Author + information
- Published online October 16, 2017.
- Raffaele Piccolo, MD, PhD∗ ()
- ↵∗Address for correspondence:
Dr. Raffaele Piccolo, Department of Cardiology, Bern University Hospital, University of Bern, Freiburgstrasse, 4, CH-3010 Bern, Switzerland.
During its 40-year journey, percutaneous coronary intervention (PCI) has witnessed enormous progress in procedural results and patient outcomes. The efficacy profile of the procedure has greatly improved from initial rates of restenosis of more than 40% with balloon angioplasty to approximatively 10% in the current era of new-generation drug-eluting stents (DES) (1,2). Notwithstanding this, in-stent restenosis (ISR) is not eradicated from any catheter-based percutaneous treatment, and its occurrence continues to negatively impact long-term prognosis (3). Observational studies presented some evidence that ISR following DES implantation is more challenging to treat than bare-metal stent restenosis and may have a far higher long-term disease burden (4). In view of the preferential use of PCI instead of bypass surgery for myocardial revascularization, and the ubiquitous implantation of new-generation DES in clinical practice, ISR remains a clinically relevant issue—particularly in absolute terms—and poses new questions to its treatment.
In the past 15 years, at least 10 strategies for the percutaneous treatment of ISR have been evaluated in randomized clinical trials (5,6). However, the all-round effective option is far from being achieved and unmet need continues. In fact, the greater effectiveness of new-generation DES compared with paclitaxel-coated balloons, resulting in about 10% difference in diameter stenosis at angiographic follow-up (6), presents the unavoidable corollary of a newer metallic layer indwelling in the coronary vessel. Most of us would agree that despite being more effective, a stent-based strategy appears counterintuitive in the modern age of restoration of vascular physiology and anatomy.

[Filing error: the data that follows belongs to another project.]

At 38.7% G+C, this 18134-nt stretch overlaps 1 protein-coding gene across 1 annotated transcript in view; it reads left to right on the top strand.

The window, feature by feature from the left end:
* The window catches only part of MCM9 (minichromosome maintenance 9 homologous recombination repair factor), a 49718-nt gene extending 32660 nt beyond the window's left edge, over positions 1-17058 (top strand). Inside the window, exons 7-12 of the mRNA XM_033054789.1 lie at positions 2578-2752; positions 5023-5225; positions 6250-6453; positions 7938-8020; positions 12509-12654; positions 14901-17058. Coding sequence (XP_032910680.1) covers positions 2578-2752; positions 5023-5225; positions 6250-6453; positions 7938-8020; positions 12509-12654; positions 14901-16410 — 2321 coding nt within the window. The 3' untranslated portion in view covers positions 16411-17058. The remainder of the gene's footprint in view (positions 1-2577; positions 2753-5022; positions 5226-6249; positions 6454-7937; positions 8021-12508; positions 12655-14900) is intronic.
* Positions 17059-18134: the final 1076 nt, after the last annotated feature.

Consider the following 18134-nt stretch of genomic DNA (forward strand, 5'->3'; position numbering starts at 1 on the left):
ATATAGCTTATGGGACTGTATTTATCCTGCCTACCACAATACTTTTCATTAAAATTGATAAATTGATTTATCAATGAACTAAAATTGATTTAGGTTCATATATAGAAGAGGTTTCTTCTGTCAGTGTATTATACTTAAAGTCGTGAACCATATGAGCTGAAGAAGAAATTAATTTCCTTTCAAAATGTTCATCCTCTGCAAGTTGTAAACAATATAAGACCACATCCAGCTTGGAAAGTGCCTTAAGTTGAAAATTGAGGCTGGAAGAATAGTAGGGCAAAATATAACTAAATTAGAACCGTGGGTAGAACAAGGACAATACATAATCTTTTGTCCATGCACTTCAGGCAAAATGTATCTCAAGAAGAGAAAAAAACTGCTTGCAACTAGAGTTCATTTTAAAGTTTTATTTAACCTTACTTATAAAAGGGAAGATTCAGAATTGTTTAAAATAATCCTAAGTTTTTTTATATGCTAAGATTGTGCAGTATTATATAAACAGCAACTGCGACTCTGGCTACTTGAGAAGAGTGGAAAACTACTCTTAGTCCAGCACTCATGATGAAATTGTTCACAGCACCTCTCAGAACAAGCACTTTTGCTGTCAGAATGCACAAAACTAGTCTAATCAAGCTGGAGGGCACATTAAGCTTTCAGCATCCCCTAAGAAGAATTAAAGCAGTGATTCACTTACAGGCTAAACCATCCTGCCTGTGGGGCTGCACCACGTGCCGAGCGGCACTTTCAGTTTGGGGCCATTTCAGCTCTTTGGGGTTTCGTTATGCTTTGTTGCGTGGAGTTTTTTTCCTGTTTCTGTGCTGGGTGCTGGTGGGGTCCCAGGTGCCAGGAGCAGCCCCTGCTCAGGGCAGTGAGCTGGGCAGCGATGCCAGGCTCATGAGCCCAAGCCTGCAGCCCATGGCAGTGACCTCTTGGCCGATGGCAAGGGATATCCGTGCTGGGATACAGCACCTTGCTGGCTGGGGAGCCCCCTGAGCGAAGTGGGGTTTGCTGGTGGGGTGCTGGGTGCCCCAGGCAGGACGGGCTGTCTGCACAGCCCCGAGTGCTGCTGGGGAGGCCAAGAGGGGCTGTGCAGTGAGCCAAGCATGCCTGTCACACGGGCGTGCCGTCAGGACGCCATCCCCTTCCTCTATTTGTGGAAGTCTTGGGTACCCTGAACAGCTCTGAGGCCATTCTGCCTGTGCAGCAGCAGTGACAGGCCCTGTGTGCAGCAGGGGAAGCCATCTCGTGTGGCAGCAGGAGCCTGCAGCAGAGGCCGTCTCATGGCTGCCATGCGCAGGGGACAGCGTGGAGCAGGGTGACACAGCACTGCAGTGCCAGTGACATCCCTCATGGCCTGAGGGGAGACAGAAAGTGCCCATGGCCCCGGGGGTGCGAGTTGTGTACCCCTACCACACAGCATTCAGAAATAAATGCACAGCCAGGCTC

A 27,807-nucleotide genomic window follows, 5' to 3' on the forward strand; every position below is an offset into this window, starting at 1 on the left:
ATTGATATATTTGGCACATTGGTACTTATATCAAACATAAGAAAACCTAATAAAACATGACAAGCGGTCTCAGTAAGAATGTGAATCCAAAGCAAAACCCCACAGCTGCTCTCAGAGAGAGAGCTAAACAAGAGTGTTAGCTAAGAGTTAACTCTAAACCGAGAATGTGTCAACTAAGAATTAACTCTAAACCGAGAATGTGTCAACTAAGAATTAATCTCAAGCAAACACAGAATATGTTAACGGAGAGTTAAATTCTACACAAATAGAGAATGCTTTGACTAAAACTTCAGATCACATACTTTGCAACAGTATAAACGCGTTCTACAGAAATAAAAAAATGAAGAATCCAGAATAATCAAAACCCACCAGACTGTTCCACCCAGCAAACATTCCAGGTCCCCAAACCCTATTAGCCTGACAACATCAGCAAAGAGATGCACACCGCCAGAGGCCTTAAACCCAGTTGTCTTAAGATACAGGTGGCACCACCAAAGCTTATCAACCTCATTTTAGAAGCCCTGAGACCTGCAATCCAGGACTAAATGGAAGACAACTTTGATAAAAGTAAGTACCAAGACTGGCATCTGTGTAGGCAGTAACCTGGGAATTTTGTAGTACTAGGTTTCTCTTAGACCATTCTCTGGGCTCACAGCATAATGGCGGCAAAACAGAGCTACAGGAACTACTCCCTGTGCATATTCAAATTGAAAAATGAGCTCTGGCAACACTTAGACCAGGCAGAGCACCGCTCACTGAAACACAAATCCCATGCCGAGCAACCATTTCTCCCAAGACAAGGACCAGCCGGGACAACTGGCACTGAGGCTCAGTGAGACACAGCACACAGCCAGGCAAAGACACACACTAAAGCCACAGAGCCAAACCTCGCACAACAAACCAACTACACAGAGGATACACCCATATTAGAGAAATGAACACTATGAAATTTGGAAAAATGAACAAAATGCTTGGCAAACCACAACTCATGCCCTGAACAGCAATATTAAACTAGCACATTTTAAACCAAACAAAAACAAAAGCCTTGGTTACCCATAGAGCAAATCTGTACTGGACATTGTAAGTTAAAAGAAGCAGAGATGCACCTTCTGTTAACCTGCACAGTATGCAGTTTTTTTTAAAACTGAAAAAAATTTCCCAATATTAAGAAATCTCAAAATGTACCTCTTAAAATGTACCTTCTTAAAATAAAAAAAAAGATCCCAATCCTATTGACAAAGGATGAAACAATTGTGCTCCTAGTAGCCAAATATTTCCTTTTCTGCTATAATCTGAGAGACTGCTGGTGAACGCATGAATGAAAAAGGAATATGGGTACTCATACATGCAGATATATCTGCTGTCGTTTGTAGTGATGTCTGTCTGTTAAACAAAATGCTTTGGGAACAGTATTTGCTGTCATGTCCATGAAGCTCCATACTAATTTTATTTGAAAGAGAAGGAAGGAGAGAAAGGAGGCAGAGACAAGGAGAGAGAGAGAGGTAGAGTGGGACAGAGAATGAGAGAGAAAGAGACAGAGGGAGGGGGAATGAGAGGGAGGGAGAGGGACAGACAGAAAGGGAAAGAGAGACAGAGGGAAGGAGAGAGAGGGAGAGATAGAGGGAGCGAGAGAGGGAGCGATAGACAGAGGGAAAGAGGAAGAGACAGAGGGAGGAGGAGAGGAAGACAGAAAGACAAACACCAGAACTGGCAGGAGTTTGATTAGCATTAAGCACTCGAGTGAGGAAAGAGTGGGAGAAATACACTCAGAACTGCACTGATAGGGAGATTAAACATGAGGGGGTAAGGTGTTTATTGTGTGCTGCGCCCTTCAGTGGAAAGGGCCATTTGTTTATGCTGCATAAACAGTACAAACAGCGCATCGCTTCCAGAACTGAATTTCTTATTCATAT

In this issue of JACC: Cardiovascular Interventions, Verheye et al. (7) report the results of a first-in-human, single-arm study evaluating the feasibility, angiographic performance, and initial clinical outcomes of a porous balloon equipped to locally deliver a nano-encapsulated formulation of sirolimus. The investigators enrolled a total of 50 patients presenting with ISR at 9 European centers. The study was designed with an objective performance goal to test the superiority of the sirolimus-eluting balloon (SEB) compared with balloon angioplasty for the primary endpoint of in-segment late lumen loss, which was assumed at 0.86 mm for balloon angioplasty on the basis of historical data. At angiographic follow-up, which was performed in 94% of patients at 6 months, in-segment late lumen loss after SEB amounted to 0.31 mm, allowing the rejection of the null hypothesis of no difference and establishing the superiority of SEB with respect to a hypothetical control arm undergoing balloon angioplasty. In the same vein, the mean diameter stenosis and the rate of binary restenosis were 30.3% and 19.1%, respectively—somewhat lower than that reported with plain balloon angioplasty. Revascularization at the target lesion site accounted for most of adverse cardiac events and was required in 6 patients (12.2%) at 12-month follow-up.
So, how should we interpret the results from this first-in-man trial?